Along similar lines, he says that if one and one is added and becomes two, we ought to loudly say that we have no clue how it happened beyond that the addends partook in twoness. This, again, seems pretty weak. Socrates ascribes it to fear, which makes me think that he’s really undermining the utility of the forms, and perhaps the very notion of formal cause (101c). Plato draws out attention to this problem by having Simmias and Cebes answering as one (102a). Socrates’ immediate words would have us say the two are two because of twoness. Would a more daring answer about the human soul and unanimity be a better answer, if not the safe answer?
More generally, why does Socrates spend so much time with his second best search for the good? (99d)
Obviously, the first thing to strike us about the dialogue is the context. We get a story via Phaedo because Socrates is dead, and he recounts the story of how he died. It is drawn to our attention several times that the discussions about the immortality of the soul are taking place directly before Socrates’ death (84e). How should this color our reading? Is Socrates speaking rhetorically for his own benefit? Or does he speak rhetorically for the benefit of his companions? It is possible that the arguments of the dialogue should not be reduced to mere rhetoric – it seems to me that some of the arguments are better than others, and Phaedo does point to the importance of the argument itself (88c).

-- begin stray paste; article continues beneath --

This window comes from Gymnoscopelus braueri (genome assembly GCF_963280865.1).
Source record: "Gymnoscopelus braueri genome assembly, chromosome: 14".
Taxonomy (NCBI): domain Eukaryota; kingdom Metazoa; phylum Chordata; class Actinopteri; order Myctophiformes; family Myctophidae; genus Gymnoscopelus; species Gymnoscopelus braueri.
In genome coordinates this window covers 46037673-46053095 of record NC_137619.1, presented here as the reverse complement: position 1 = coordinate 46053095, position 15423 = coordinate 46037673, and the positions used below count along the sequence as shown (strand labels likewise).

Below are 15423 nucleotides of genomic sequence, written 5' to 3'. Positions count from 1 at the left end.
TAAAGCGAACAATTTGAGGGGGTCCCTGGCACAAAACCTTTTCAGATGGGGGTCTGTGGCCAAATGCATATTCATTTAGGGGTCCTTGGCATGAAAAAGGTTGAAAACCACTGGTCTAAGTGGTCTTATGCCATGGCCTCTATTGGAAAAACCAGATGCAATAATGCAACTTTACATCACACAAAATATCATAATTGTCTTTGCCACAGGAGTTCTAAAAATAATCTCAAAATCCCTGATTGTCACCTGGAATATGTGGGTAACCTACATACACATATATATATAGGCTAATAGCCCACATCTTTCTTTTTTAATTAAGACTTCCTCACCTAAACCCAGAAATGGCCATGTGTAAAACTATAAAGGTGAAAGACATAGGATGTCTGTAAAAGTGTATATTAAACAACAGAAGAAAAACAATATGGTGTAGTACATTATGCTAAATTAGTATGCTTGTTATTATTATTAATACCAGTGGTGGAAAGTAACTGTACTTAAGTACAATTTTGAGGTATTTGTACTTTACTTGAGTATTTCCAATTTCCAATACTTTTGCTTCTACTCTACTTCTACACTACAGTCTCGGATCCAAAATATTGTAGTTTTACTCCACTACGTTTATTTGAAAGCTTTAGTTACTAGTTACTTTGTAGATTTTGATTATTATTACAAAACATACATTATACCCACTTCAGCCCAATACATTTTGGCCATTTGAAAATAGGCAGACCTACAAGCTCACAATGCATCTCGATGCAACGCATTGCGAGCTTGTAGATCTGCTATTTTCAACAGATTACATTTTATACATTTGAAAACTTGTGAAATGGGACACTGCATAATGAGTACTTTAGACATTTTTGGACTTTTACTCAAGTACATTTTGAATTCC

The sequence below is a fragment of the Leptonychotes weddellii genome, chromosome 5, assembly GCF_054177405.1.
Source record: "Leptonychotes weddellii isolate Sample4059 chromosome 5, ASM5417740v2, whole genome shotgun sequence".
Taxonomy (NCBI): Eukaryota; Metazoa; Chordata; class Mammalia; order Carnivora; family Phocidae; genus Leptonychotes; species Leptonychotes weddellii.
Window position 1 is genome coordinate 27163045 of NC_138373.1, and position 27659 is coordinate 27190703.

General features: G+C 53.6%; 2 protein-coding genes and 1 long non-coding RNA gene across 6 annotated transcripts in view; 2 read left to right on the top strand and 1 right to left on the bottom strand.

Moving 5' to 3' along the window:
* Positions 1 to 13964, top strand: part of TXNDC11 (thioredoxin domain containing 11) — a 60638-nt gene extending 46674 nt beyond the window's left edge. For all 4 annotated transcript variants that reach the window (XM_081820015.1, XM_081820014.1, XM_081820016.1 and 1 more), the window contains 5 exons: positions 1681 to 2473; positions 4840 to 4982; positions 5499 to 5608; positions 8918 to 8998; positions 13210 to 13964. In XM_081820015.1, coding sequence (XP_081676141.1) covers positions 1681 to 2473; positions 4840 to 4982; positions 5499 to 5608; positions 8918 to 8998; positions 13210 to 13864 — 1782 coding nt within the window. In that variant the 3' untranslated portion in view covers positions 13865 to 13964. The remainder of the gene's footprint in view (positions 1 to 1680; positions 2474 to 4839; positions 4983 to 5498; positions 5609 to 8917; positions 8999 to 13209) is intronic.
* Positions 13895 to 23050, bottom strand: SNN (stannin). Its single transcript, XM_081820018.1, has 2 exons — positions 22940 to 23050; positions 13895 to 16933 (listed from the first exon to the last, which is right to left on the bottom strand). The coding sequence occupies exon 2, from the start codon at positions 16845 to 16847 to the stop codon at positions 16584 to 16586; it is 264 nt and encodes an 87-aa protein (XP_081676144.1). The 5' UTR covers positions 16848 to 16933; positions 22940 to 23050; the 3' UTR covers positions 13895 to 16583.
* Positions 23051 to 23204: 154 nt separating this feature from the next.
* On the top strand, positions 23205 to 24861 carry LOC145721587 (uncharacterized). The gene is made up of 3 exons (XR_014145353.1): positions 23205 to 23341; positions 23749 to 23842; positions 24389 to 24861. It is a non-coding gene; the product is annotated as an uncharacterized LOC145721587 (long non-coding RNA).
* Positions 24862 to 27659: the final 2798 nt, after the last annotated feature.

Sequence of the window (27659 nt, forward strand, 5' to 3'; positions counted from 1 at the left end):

Of course, this is a much commented upon line, but I can’t help myself. What is the significance of Socrates’ last words? Even now, I find them surprising. I certainly do not think that Socrates is impious, but that his last words should have been about a sacrifice, and a sacrifice to a relatively minor god, is startling. In a way, the whole dialogue is his last words – but Phaedo draws special attention to these last words. Are they just for Crito? Or all of us?
Another interesting motif is laughter – 62a, 70c, 77e, 84d. Plato’s dialogue seem to often weave in themes of comedy, even in such a sad dialogue. What is the significance of comedy in Phaedo?